After Barnes attacked Johnson for wanting to make Social Security spending discretionary, Johnson’s campaign fired back.

“Leave it to a career politician like Mandela Barnes to bury his head in the sand and ignore a politically difficult problem,” Johnson told a local TV station. “The reality is Social Security will be depleted by 2035 but Barnes has no plan to protect seniors, just empty scare tactics and hollow election-year rhetoric.”

A quick glance at the Senate map shows how decisive older voters could be. Of the eight states at the center of the battle for the chamber, which is split 50-50, five are among the 20 oldest states in the country: New Hampshire is 2nd, Florida is 5th, Pennsylvania is 7th and Ohio and Wisconsin are in the teens. Two other Sunbelt states with competitive races — Nevada and Arizona — are havens for retirees.

Kelly, however, may face the trickiest challenge for Democrats. Arizona’s electorate is sharply polarized by age, and the former astronaut needs to appeal to both a more progressive and diverse population of millennials and members of Generation Z competing with a moderate and conservative base of older, mostly white voters.

At the AARP roundtable, Kelly laid out the pharmaceutical cost provisions of the Inflation Reduction Act — capping the cost of insulin at $35 a month for Medicare patients, letting Medicare use its “massive buying power” to negotiate lower prices for some drugs, creating a $2,000 yearly cap on out-of-pocket expenses — and talked to seniors who had trouble affording their drugs.

One woman, who takes eight different prescriptions daily, described how the monthly cost of her insulin shot up from $44 to $128 overnight. Another woman, whose treatment for multiple sclerosis cost $11,000 a year, said she had stopped taking her drugs entirely for more than 18 months but will start again when the law’s provisions kick in.

“I can’t thank you enough for getting this across the finish line,” Dana Marie Kennedy, the state director for the AARP, told Kelly after recounting the decades-long fight to give Medicare the power to negotiate prices, noting the result will be “millions of seniors will save billions of dollars” on their medications.

A day earlier, Masters had gathered a group of seniors in the living room of a house in a gated community in the Phoenix suburb of Gilbert. While the point of the discussion was to hear seniors’ “concerns about inflation and the state of the economy,” the conversation actually bounced from topic to topic, with the assembled bringing up a range of conservative grievances.

One attendee, wearing a “45” hat, compared the FBI to the Gestapo. Another woman insisted Arizona’s 2020 election was marred by fraud — something debunked by multiple audits.

But talking to reporters in the home’s driveway after the event, Masters was more on message. He insisted the Democratic Senatorial Campaign Committee’s ad, which features straightforward footage of him declaring “we should privatize” and “get the government out of” Social Security, was a “lie.”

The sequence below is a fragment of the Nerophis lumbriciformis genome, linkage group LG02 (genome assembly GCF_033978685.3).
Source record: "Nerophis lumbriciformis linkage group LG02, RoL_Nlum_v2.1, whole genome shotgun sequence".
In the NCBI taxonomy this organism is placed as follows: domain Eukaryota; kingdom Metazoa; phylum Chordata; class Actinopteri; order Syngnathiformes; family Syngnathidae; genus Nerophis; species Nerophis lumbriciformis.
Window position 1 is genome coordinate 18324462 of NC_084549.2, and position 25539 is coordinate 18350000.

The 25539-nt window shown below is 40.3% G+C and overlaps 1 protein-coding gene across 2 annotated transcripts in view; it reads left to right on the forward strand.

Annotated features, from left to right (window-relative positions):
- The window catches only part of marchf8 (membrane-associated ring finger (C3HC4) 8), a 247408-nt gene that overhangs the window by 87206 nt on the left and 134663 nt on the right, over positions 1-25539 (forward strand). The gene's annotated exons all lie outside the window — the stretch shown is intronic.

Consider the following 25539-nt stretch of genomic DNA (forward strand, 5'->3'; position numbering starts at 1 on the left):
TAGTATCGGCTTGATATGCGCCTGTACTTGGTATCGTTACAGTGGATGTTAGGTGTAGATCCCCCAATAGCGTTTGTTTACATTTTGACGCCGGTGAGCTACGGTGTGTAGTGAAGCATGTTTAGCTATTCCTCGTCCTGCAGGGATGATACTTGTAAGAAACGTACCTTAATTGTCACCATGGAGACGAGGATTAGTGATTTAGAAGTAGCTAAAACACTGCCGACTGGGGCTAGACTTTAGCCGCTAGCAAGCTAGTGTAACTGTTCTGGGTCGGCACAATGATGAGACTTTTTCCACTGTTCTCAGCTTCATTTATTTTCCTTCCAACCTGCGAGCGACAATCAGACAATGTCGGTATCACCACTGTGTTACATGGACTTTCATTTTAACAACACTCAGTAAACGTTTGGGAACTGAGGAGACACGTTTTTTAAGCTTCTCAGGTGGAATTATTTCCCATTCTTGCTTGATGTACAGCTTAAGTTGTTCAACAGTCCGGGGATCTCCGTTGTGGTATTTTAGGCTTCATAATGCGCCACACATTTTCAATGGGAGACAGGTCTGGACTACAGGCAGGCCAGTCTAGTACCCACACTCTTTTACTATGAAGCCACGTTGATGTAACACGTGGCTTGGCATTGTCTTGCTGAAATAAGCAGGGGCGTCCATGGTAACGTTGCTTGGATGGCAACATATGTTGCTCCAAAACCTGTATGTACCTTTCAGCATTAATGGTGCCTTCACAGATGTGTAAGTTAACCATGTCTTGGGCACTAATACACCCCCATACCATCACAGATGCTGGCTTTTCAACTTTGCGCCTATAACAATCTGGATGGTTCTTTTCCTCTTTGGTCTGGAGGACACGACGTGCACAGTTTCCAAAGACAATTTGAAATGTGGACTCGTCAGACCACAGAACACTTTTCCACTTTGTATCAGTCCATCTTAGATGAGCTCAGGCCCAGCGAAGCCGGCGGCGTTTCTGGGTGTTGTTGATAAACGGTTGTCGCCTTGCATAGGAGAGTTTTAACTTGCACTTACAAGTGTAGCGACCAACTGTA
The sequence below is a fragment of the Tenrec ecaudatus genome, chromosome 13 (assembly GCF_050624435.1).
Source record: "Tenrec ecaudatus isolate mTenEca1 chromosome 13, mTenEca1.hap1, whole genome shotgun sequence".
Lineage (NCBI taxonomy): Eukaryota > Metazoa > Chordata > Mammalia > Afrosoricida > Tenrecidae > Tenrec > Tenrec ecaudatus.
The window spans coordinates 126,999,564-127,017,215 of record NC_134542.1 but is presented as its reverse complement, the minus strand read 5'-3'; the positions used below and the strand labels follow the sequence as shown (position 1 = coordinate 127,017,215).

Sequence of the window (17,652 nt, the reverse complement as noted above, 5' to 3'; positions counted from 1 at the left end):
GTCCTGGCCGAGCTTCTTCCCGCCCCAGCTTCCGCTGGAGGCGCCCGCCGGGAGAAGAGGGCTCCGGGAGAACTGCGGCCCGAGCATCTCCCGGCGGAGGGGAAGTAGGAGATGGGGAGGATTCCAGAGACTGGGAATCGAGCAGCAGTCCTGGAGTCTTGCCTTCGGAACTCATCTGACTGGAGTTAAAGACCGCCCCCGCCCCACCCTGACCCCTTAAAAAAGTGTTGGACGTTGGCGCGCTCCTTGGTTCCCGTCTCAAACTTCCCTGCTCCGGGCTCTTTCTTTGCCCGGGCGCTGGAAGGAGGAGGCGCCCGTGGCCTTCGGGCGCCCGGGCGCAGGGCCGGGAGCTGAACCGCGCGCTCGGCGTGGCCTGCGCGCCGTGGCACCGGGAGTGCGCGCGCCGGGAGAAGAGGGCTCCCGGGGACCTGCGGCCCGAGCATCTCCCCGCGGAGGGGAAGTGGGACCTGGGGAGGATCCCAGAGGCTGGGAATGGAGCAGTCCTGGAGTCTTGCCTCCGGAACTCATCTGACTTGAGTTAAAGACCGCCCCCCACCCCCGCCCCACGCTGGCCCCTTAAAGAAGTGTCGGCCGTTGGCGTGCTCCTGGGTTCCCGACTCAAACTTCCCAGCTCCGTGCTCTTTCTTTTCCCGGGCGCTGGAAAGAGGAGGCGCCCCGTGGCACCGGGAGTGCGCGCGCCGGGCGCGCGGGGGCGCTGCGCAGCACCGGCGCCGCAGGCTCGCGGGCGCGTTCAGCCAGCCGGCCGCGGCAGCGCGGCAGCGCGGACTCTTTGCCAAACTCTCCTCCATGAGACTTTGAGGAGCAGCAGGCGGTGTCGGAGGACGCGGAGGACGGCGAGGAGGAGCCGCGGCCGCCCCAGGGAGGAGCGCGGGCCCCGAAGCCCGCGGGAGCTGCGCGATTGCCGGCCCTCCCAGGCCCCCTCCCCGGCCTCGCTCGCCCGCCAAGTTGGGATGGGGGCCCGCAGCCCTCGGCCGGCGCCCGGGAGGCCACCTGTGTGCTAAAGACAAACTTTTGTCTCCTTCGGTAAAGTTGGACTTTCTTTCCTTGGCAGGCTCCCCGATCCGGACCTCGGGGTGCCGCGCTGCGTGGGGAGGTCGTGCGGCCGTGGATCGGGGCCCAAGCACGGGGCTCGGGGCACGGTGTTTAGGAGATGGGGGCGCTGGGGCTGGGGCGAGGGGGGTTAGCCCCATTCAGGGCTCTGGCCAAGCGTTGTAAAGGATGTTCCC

“I’ve been clear, we’re never gonna cut it. You can’t pull the rug out from seniors,” he said, quickly adding that Social Security has “long-term challenges.” His campaign has since said he simply wants to incentivize future generations to create private saving accounts.

Masters has also relentlessly attacked the Inflation Reduction Act, but when asked if he would support allowing Medicare to negotiate drug prices — one of the law’s signature provisions — he said he would have to study the issue more.

The same day Masters was in Gilbert, Kelly visited the main campus of Arizona State University to pitch himself to a much younger audience. Speaking to a crowd of more than 50 students, he related the story of the shooting that nearly claimed the life of his wife, former Rep. Gabrielle Giffords. (This year’s college freshmen were 6 years old when the shooting occurred.)

But when he discussed the Inflation Reduction Act, he focused on its climate change provisions instead of the health care ones — college students are more afraid of the long-term climate future than they are about getting sick.

“It’s going to reduce greenhouse gasses produced by the United States by 40% by the end of the decade,” he said. “It’s going to help us make the case to other countries that they need to do more.”

Student debt forgiveness, in particular, could be a tricky issue for Democrats with seniors. The Quinnipiac poll found 53% of American supported Biden’s plan to forgive $10,000 or more of student loan debt for borrowers who make less than $125,000 a year. But the plan was far less popular with older voters, with just 41% support among those over the age of 65.

At the event, which took place before Biden rolled out the forgiveness plan, Kelly said he would need to know specifics, and quickly pivoted to discussing the need for more trade schools and apprenticeship programs to help people who did not plan on going to college.

But when Biden did roll out his plan, Kelly quickly announced his support.

Popular in the Community


What's Hot